Feds Award $133M for ID Theft Protection

     WASHINGTON, D.C. (CN) – The federal government will pay $133 million to help screen more than 21 million individuals’ personal information for identity theft following one of the largest data breaches ever, it announced Tuesday.
     The U.S. Office of Personnel Management and Department of Defense awarded a contract to Identity Theft Guard Solutions, which does business as ID Experts. The Portland, Ore. company will be tasked with checking Social Security numbers and credit scores, as well as providing identity theft insurance and restoration services for three years.
     The cyberattack, which was discovered by OPM in June, affected anybody who had been subject to a government background check since 2000, as well as nearly two million non-applicants, such as spouses.
     Government officials have stated that U.S. undercover spies’ identities had been compromised as a result of the attack, which was thought to be carried out by Chinese hackers. China has denied association with the cyberattack.
     The data breach, which was the second in a few months against OPM, led to the resignation of Katherine Archuleta from her position as OPM director. Several class action lawsuits have been filed against OPM on behalf of the 21.5 million affected federal employees, including one by the American Federation of Government Employees seeking $1 billion in damages.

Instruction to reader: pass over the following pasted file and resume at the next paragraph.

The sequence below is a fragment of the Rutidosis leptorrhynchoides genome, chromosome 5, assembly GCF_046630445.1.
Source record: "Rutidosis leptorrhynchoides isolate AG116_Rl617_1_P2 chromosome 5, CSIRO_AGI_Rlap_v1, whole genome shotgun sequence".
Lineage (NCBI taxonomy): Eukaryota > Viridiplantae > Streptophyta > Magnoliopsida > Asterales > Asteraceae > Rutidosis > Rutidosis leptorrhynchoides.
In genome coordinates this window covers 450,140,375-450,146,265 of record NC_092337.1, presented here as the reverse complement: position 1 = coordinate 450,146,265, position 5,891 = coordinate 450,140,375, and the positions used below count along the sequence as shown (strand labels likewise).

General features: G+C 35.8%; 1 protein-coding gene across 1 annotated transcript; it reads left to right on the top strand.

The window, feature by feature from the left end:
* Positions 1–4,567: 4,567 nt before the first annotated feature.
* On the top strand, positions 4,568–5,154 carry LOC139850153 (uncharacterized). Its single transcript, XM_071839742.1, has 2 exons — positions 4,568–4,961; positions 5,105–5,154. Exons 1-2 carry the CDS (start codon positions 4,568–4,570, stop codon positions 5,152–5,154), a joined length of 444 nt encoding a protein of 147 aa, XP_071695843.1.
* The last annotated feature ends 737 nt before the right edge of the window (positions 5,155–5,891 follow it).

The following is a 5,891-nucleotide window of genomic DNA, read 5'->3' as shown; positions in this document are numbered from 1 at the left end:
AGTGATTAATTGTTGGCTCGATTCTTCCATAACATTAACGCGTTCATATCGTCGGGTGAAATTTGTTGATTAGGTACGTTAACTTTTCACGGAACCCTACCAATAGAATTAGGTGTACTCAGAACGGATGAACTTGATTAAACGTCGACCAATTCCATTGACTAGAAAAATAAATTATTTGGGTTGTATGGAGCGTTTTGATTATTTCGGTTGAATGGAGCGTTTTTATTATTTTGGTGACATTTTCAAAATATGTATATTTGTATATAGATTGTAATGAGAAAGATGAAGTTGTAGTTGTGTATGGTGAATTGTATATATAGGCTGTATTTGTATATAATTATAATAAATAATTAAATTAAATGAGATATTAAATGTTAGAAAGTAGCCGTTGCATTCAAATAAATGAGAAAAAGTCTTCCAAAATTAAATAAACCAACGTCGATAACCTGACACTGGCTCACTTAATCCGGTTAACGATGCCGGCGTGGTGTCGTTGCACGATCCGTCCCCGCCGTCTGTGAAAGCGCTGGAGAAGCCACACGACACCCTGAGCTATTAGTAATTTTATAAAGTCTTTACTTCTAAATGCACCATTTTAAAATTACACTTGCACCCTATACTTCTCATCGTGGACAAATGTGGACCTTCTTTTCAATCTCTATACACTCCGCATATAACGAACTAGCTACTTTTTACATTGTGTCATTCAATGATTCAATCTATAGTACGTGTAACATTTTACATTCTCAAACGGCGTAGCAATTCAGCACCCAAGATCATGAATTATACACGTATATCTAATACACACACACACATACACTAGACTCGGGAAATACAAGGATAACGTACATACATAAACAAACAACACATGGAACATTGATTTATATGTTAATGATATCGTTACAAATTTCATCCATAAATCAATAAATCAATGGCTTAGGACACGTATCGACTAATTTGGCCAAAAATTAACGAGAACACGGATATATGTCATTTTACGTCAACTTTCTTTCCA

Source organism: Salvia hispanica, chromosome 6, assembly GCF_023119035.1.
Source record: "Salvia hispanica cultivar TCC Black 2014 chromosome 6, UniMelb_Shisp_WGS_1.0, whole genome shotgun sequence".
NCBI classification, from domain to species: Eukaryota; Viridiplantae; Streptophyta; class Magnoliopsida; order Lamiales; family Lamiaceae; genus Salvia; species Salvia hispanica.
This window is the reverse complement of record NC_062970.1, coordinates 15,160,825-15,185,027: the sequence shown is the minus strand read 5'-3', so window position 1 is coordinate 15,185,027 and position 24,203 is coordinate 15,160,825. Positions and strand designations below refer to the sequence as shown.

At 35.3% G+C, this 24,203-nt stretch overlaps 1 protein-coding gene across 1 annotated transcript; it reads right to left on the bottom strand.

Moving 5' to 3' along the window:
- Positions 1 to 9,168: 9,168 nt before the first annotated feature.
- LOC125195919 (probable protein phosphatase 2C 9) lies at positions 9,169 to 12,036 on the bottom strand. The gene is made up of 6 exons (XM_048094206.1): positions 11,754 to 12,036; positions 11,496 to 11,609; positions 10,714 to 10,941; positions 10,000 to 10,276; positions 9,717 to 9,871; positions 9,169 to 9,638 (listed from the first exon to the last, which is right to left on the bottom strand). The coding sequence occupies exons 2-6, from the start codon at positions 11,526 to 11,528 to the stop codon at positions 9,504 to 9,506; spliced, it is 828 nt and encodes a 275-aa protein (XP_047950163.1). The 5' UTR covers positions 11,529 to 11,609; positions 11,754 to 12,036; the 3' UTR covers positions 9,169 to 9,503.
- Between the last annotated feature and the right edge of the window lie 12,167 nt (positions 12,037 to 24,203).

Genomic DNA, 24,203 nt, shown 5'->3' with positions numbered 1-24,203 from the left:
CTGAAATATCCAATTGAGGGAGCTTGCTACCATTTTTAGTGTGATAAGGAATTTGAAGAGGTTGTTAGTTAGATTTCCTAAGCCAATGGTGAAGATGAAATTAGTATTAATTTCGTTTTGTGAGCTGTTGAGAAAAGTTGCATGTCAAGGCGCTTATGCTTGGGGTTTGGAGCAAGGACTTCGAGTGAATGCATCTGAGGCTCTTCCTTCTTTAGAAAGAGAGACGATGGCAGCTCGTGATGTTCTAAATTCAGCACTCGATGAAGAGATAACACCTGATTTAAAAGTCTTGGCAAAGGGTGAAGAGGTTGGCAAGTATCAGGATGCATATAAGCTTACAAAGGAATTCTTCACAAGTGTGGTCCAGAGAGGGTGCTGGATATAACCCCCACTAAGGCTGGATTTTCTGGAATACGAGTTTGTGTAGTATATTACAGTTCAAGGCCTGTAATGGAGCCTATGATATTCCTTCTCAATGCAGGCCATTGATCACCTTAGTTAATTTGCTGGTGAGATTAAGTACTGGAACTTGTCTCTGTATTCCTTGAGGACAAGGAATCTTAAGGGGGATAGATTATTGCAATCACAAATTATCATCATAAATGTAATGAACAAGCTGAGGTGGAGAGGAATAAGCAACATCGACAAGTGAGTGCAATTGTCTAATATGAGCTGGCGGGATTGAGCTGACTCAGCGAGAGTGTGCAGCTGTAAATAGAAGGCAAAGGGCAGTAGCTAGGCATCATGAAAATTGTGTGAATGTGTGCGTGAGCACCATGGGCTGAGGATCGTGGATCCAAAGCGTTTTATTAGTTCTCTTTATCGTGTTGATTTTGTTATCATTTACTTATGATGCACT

OPM screens potential federal employees, and has come under fire for its allegedly loose data security procedures. A 2015 report by the Government Accountability Office listed the agency as a “high risk” government entity when it came to data breaches. OPM had suffered two major cyberattacks this year so far.
     “As someone whose own information was stolen, I completely understand the concern and frustration people are feeling,” said OPM acting director Beth Cobert in a statement yesterday. Cobert has stated that there have been no signs any of the data has been used so far.
     In July, Cobert reportedly sent an email to other federal agencies stating the OPM would raise its security clearance service fees to pay for the identity theft protection services.
     The Defense Department will directly notify impacted individuals later this month by mail, according to a government press release.

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